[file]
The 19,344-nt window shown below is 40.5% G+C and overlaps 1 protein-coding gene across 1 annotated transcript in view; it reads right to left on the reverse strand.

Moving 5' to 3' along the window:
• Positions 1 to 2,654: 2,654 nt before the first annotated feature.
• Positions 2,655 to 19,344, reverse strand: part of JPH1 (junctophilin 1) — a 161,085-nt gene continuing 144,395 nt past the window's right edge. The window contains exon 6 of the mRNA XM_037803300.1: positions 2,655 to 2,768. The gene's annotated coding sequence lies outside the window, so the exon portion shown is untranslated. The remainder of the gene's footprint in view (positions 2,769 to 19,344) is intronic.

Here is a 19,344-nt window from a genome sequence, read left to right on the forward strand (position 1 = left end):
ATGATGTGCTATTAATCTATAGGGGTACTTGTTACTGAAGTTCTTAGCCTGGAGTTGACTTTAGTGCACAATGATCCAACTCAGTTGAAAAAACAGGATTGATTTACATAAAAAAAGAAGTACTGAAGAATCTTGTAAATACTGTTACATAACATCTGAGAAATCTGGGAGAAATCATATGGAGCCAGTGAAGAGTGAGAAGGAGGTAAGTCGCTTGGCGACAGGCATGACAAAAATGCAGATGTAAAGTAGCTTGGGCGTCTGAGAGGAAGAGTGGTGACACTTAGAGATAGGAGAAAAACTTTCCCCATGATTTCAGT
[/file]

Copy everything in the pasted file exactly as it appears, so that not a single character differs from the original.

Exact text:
The 19,344-nt window shown below is 40.5% G+C and overlaps 1 protein-coding gene across 1 annotated transcript in view; it reads right to left on the reverse strand.

Moving 5' to 3' along the window:
• Positions 1 to 2,654: 2,654 nt before the first annotated feature.
• Positions 2,655 to 19,344, reverse strand: part of JPH1 (junctophilin 1) — a 161,085-nt gene continuing 144,395 nt past the window's right edge. The window contains exon 6 of the mRNA XM_037803300.1: positions 2,655 to 2,768. The gene's annotated coding sequence lies outside the window, so the exon portion shown is untranslated. The remainder of the gene's footprint in view (positions 2,769 to 19,344) is intronic.

Here is a 19,344-nt window from a genome sequence, read left to right on the forward strand (position 1 = left end):
ATGATGTGCTATTAATCTATAGGGGTACTTGTTACTGAAGTTCTTAGCCTGGAGTTGACTTTAGTGCACAATGATCCAACTCAGTTGAAAAAACAGGATTGATTTACATAAAAAAAGAAGTACTGAAGAATCTTGTAAATACTGTTACATAACATCTGAGAAATCTGGGAGAAATCATATGGAGCCAGTGAAGAGTGAGAAGGAGGTAAGTCGCTTGGCGACAGGCATGACAAAAATGCAGATGTAAAGTAGCTTGGGCGTCTGAGAGGAAGAGTGGTGACACTTAGAGATAGGAGAAAAACTTTCCCCATGATTTCAGT